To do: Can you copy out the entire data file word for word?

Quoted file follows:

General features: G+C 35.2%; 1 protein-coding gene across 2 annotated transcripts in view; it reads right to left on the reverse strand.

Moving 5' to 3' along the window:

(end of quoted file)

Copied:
General features: G+C 35.2%; 1 protein-coding gene across 2 annotated transcripts in view; it reads right to left on the reverse strand.

Moving 5' to 3' along the window: